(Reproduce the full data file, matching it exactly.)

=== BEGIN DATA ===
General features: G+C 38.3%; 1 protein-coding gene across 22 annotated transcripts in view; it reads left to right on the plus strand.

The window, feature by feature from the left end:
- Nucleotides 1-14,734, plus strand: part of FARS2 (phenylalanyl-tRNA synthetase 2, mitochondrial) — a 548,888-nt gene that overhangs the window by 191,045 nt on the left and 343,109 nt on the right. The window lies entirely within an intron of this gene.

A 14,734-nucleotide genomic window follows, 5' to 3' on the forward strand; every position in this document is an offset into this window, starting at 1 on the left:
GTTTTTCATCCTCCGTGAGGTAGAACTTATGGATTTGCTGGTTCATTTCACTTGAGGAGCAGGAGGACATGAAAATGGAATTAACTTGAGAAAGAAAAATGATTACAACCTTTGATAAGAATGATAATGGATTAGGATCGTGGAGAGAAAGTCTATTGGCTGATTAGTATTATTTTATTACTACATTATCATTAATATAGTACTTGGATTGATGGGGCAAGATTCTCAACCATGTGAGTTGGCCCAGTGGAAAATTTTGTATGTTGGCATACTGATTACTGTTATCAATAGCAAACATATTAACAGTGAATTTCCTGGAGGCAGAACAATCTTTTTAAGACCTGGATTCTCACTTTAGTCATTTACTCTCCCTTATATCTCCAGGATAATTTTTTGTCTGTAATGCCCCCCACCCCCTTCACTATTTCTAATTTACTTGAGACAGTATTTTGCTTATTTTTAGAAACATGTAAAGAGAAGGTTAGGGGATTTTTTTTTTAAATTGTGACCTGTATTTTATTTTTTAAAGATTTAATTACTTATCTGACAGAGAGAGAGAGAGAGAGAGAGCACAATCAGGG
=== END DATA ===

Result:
General features: G+C 38.3%; 1 protein-coding gene across 22 annotated transcripts in view; it reads left to right on the plus strand.

The window, feature by feature from the left end:
- Nucleotides 1-14,734, plus strand: part of FARS2 (phenylalanyl-tRNA synthetase 2, mitochondrial) — a 548,888-nt gene that overhangs the window by 191,045 nt on the left and 343,109 nt on the right. The window lies entirely within an intron of this gene.

A 14,734-nucleotide genomic window follows, 5' to 3' on the forward strand; every position in this document is an offset into this window, starting at 1 on the left:
GTTTTTCATCCTCCGTGAGGTAGAACTTATGGATTTGCTGGTTCATTTCACTTGAGGAGCAGGAGGACATGAAAATGGAATTAACTTGAGAAAGAAAAATGATTACAACCTTTGATAAGAATGATAATGGATTAGGATCGTGGAGAGAAAGTCTATTGGCTGATTAGTATTATTTTATTACTACATTATCATTAATATAGTACTTGGATTGATGGGGCAAGATTCTCAACCATGTGAGTTGGCCCAGTGGAAAATTTTGTATGTTGGCATACTGATTACTGTTATCAATAGCAAACATATTAACAGTGAATTTCCTGGAGGCAGAACAATCTTTTTAAGACCTGGATTCTCACTTTAGTCATTTACTCTCCCTTATATCTCCAGGATAATTTTTTGTCTGTAATGCCCCCCACCCCCTTCACTATTTCTAATTTACTTGAGACAGTATTTTGCTTATTTTTAGAAACATGTAAAGAGAAGGTTAGGGGATTTTTTTTTTAAATTGTGACCTGTATTTTATTTTTTAAAGATTTAATTACTTATCTGACAGAGAGAGAGAGAGAGAGAGAGCACAATCAGGG